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In re Marriage of Straczynski

October 22, 2010

IN RE THE MARRIAGE OF EVELYN D. AND CHARLES STRACZYNSKI.
EVELYN D. STRACZYNSKI, AN INCOMPETENT PERSON, ETC., APPELLANT,
v.
CHARLES STRACZYNSKI, RESPONDENT; MARILYN KRIEBEL, AS CONSERVATOR, ETC., APPELLANT.



APPEALS from a judgment of the Superior Court of San Diego County, David B. Oberholtzer, Judge. Reversed with instructions. (Super. Ct. No. D492293).

The opinion of the court was delivered by: Irion, J.

CERTIFIED FOR PUBLICATION

Evelyn D. Straczynski, through her conservator Marilyn Kriebel, and separately through her guardian ad litem Boris Siegel, appeals from the trial court's sua sponte dismissal of her petition for dissolution of marriage from her husband Charles Straczynski. Among other things, the trial court dismissed the action after determining that due to Evelyn's advanced dementia, financial situation, and current relationship with Charles, dismissal would be in her best interest.*fn1

As we will explain, the trial court erred in dismissing the action sua sponte. Accordingly, we reverse the judgment and we remand with instructions that the trial court issue an order to show cause regarding whether -- as is required for the prosecution of a dissolution petition by a party who is subject to a conservatorship -- Evelyn currently has the necessary capacity to express an intent to obtain a dissolution of her marriage to Charles on account of irreconcilable differences.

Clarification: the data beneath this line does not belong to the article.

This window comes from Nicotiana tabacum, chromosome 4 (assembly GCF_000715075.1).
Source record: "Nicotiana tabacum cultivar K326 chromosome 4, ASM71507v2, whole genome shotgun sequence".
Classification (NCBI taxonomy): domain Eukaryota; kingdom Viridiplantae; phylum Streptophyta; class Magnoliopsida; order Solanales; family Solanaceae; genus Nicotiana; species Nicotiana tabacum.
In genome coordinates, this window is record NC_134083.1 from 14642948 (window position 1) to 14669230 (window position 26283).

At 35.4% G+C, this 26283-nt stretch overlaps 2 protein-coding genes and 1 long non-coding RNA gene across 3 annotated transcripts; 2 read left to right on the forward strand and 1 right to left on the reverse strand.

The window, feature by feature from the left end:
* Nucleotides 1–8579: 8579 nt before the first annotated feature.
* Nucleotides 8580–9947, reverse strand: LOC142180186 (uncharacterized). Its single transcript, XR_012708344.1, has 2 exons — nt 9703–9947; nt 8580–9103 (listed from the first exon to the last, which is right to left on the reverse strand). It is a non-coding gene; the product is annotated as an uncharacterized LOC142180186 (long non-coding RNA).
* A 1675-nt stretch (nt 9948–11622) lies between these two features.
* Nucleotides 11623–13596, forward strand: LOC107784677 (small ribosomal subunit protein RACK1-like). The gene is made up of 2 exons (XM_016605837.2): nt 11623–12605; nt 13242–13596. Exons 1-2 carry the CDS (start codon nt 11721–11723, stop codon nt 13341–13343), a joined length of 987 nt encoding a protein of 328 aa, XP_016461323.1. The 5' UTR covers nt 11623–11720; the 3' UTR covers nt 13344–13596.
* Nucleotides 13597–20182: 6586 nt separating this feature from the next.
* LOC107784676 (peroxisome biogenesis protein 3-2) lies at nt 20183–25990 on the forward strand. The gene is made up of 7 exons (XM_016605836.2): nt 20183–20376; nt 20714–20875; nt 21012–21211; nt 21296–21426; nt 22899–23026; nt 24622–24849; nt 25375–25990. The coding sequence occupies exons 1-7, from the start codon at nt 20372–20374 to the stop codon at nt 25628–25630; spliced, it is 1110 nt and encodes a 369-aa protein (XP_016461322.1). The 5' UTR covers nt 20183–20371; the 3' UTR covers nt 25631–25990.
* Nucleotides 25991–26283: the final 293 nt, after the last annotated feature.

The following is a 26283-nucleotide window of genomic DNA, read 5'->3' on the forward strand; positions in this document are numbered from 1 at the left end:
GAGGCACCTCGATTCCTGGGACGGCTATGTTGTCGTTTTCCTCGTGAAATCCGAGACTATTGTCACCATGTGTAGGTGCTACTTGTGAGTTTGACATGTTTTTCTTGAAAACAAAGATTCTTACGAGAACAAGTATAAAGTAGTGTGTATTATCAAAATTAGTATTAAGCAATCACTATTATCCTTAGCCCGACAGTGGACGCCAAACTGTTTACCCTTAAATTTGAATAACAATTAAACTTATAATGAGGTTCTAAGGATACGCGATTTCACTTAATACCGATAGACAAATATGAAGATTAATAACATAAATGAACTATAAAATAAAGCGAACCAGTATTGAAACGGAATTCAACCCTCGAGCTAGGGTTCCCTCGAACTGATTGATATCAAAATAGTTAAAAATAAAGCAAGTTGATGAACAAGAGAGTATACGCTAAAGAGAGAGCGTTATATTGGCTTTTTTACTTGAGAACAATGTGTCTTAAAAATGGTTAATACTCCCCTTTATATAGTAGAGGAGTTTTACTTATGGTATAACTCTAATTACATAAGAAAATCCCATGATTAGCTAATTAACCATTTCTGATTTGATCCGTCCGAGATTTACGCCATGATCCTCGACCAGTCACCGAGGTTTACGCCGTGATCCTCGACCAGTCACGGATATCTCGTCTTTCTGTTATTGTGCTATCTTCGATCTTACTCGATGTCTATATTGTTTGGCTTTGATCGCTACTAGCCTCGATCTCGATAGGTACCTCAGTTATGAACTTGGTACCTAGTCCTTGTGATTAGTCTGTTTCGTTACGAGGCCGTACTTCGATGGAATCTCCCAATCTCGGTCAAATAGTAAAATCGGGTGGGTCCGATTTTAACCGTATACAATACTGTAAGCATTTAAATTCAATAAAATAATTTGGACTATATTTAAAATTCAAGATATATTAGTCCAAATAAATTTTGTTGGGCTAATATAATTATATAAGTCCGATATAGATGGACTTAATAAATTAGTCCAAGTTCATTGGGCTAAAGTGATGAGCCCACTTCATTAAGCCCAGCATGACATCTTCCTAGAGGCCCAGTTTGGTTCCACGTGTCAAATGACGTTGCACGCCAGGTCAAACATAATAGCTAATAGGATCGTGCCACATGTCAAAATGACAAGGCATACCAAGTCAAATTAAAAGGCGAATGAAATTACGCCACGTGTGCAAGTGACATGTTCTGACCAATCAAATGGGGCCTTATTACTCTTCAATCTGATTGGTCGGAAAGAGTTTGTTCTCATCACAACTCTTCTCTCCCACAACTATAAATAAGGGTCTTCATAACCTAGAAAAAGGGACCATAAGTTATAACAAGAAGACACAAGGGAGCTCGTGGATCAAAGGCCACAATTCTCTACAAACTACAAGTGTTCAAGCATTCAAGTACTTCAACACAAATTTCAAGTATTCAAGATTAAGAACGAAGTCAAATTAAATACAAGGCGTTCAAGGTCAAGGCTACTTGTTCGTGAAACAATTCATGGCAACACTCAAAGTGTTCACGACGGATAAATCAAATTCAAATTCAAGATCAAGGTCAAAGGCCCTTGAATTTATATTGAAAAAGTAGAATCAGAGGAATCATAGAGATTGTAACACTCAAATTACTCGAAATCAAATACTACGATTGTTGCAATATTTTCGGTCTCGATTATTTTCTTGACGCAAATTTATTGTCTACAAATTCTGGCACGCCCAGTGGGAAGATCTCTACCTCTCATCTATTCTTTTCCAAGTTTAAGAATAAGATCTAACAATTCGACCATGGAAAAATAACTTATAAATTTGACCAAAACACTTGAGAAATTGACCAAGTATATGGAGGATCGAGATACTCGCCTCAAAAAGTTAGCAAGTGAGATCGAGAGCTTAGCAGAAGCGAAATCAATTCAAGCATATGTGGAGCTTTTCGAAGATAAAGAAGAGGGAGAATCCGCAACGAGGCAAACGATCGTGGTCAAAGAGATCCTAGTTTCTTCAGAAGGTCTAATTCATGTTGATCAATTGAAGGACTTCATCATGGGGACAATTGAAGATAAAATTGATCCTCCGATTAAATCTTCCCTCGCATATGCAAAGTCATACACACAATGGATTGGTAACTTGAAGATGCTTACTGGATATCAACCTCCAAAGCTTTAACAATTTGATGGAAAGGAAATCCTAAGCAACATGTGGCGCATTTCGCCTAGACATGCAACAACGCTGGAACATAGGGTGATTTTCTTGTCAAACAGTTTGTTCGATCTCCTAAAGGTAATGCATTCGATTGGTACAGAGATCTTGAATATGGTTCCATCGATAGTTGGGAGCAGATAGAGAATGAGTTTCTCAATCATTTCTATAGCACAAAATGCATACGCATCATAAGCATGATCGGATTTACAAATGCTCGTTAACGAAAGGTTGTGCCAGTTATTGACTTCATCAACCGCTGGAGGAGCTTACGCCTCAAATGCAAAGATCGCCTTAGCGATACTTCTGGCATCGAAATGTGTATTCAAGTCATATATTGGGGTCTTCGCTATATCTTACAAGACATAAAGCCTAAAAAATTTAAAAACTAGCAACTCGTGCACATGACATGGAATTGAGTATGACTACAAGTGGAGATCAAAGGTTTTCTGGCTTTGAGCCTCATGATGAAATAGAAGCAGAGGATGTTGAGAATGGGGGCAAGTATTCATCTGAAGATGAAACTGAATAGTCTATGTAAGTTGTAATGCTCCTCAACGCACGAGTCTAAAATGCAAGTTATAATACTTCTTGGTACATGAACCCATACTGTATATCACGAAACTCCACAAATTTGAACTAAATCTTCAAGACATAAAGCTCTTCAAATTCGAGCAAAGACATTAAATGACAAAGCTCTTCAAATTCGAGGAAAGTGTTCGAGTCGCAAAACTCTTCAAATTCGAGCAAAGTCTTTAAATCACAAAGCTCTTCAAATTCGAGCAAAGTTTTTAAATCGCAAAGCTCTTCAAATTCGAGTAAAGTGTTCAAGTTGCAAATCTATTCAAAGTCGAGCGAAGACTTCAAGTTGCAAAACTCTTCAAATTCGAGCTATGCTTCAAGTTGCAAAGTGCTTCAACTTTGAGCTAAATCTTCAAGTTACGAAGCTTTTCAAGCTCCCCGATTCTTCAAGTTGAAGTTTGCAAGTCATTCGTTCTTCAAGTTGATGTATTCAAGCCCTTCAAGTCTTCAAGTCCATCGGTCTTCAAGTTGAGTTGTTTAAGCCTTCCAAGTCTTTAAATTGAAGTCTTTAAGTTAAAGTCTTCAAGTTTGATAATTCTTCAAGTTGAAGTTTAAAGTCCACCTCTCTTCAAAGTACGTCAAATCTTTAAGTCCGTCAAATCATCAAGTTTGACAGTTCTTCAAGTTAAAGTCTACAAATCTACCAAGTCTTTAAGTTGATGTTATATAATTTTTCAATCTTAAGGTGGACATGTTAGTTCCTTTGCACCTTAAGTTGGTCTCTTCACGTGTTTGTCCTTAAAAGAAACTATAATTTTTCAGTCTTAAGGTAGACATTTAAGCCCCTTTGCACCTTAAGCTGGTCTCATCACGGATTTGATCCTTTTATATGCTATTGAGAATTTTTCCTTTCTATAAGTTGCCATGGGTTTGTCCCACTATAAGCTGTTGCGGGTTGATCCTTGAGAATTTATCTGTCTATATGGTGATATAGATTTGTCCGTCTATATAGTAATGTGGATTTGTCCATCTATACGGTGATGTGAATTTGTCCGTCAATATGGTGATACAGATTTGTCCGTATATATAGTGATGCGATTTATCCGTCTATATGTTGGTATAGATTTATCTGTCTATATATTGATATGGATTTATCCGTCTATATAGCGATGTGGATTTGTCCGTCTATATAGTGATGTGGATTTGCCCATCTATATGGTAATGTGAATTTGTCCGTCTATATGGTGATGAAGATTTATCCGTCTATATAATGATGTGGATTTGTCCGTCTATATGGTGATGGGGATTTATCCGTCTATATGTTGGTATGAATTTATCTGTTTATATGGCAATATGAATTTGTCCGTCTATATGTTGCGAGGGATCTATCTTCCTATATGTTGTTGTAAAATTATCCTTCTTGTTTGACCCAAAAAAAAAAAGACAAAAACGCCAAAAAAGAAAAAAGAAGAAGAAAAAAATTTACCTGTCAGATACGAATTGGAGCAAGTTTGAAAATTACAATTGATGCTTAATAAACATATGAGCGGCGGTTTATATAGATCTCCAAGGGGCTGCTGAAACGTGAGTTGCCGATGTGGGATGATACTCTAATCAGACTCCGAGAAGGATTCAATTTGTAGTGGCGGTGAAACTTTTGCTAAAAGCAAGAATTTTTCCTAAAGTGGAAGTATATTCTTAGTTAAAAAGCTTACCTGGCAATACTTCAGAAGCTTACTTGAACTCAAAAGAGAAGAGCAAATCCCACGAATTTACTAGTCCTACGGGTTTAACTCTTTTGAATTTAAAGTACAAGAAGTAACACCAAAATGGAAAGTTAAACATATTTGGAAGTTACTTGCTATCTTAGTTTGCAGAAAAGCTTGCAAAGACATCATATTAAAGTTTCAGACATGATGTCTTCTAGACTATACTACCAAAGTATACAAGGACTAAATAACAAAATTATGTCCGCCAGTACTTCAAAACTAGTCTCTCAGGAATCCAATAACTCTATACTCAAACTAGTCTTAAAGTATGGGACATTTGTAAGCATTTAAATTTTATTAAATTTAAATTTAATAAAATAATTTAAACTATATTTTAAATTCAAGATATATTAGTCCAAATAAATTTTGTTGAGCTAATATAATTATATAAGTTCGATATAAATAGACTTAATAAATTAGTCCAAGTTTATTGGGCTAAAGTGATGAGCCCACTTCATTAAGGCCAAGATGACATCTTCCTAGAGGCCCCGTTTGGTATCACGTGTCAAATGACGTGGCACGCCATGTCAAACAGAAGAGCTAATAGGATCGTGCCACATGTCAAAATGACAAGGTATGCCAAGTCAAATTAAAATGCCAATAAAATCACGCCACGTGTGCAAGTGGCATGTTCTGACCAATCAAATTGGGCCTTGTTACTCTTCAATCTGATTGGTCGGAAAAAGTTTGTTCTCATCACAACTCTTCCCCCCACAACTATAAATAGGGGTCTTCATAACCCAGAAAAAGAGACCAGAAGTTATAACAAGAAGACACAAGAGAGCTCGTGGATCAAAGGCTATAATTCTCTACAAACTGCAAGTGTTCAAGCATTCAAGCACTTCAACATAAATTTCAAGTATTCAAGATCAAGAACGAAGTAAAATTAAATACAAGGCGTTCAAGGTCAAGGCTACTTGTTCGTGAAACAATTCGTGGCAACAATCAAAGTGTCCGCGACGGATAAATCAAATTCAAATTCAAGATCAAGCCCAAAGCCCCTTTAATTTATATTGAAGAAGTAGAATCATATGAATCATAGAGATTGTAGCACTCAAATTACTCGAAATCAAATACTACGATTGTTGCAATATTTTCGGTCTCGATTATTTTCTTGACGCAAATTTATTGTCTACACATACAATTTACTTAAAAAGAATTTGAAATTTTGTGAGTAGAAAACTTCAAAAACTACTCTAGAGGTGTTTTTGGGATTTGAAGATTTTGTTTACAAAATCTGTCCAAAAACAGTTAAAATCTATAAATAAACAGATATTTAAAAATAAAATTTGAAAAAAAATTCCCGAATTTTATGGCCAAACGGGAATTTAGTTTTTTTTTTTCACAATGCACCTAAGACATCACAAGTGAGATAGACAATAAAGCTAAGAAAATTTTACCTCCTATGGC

I. FACTUAL AND PROCEDURAL BACKGROUND

In August 2005, Evelyn filed a petition for dissolution of marriage to Charles. The petition alleged that the parties had been married since 1950. In Charles's response, he stated that the parties married in 1986.*fn2 He also alleged that Evelyn "has Alzheimer's disease and also suffers from dementia" and "is not truly aware of what she is doing at this time."

At some point, which is unclear from the appellate record, the trial court interviewed Evelyn and found her "to have sufficient capacity to determine she wanted a divorce from [Charles]."

In November 2005, the parties stipulated that Evelyn's current health needs would best be served by placing her in an assisted living program.*fn3 In June 2006, the trial court entered a stipulated order regarding the parties' assets, which included an agreement to sell the parties' home, close a business and place certain restrictions on the movement of funds. In May 2007, the trial court ruled on a number of motions brought by Charles. The rulings included that (1) the parties' 1986 prenuptial agreement was enforceable; (2) the proceeds of the sale of the family home were to be divided equally; (3) Charles was to pay over to Evelyn an additional $265,000 as her share of community property; and (4) Charles was to pay all expenses associated with Evelyn's care and medications as spousal support, at a minimum amount of $500 per day.

In January 2008, the court made further orders, including that (1) Charles pay $18,000 per month for Evelyn's care, and (2) that Charles pay arrearages in the amount of $57,813.05.